Not all who inspire are inspired.
It's 6:26am and I'm on the dirty carpet of the Detroit Greyhound station, halfway through a 12-hour trek to Chicago to attend the G8. To attend the Gender Justice Summit, the Peoples' Summit, the protests, and all the other meaningful citizens events that the governments of the most powerful 8 nations of the world largely ignore as they make their decisions on our behalf about how to rule the world.
I'm here because it's my last function of my 3-year tenure on the Oxfam Canada board. I'm here because it's a great chance to have a few weeks to myself, to visit my brother, to get some solid consulting work done, to let my boys have time with their Chicago grandparents and uncles, and to unwind after a school year of high energy parenting. And oh ya, I'm here as a deliberate act of world citizenship.
The fact that I'm spending 92 hours in transit (plane, train, automobile, bus, ferry) and 2 weeks away from the farm to be here is not indicative of any heroic efforts or passionate commitment. It all happened by accident, by the fact that Oxfam scheduled this meeting at this time. I wasn't an on-fire protester who determined to get here to save the world or protest its demise.
But in a recent Quaker discussion group about how we try to live our lives in accordance with testimonies around Peace and Equality, a wise Friend asked me about my G8 involvement. His assumption that I was acting out of a deep calling or "Leading" was a wake-up call that this should be more than a casual adventure. It is a gift-wrapped chance to put my faith into action.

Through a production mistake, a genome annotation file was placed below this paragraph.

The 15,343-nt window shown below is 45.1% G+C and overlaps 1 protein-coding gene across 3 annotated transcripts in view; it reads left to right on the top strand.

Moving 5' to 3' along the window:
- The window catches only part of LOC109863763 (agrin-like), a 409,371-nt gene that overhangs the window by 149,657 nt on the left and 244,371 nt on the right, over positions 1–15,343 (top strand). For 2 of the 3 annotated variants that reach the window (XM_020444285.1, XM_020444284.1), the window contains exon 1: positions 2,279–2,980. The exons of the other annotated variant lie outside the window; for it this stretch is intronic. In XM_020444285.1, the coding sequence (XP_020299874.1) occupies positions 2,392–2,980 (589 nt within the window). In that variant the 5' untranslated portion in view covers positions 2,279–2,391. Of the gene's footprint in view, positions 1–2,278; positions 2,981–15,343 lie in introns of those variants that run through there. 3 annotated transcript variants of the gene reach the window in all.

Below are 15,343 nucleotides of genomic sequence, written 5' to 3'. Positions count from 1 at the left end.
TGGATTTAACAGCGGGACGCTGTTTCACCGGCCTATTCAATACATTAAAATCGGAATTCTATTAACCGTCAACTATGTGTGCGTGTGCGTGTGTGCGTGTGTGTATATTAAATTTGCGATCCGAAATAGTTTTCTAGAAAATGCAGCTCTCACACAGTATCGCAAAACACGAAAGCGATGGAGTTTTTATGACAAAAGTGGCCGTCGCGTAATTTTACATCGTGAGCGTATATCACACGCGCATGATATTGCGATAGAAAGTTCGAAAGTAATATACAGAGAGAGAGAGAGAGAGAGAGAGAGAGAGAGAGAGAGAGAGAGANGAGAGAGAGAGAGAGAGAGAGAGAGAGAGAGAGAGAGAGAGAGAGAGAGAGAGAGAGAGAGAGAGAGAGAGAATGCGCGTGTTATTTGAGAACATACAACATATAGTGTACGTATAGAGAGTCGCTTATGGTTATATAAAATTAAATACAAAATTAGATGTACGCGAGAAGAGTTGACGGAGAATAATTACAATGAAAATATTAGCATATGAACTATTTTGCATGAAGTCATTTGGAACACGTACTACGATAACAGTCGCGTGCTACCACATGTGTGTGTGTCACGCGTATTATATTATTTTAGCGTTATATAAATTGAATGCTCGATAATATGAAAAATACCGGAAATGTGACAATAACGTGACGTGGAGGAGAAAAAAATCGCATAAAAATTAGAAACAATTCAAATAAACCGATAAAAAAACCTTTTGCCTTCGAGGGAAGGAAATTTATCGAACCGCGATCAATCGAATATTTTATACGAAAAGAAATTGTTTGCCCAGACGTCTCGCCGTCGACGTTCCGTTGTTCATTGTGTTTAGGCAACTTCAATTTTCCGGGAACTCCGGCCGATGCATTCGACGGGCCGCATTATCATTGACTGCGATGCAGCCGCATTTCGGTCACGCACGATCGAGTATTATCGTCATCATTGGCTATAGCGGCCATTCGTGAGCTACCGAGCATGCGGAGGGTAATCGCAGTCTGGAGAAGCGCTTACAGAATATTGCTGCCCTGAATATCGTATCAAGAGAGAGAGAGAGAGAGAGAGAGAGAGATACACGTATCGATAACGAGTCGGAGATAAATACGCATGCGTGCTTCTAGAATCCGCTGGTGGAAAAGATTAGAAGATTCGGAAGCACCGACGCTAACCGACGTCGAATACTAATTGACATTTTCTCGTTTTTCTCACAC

From that simple, pivotal moment, I've become excited about the G8. I'm no longer here to catch up on my writing and sleep and fraternal bonds; I'm here to be a presence. I'm representing my Quaker Friends, my community of friends who believe as I do that the world leaders can and must do better. I'm here for social justice, for environmental justice, for gender justice, for a better world for our children. I'm here because being here makes a difference.
I don't yet know what that will look like, beyond participation in the amazing discussion fora that Oxfam and other groups are staging. Is this finally my time to go to jail for justice? To write that powerful media piece that changes some minds? To march in some historic ground-shifting protest that captures the world's attention? Or maybe it's just to be here and learn, to share my little perspective and energy.
It's exciting to be this open, to have 10 full days devoted to nothing but being present and ready to respond, contribute and learn. This is just one of many gatherings in a time of many gatherings, and I don't fool myself that my little piece will make a big difference in this one little act of the grand play. But my full, intentional plunging into this river is a baptism of sorts, a new depth of self-awareness and involvement.
So thank you, wise Friend, for the gentle nudge you probably didn't know you were giving. Or probably you did. I have a lot to learn, and a big supportive space to learn it in.
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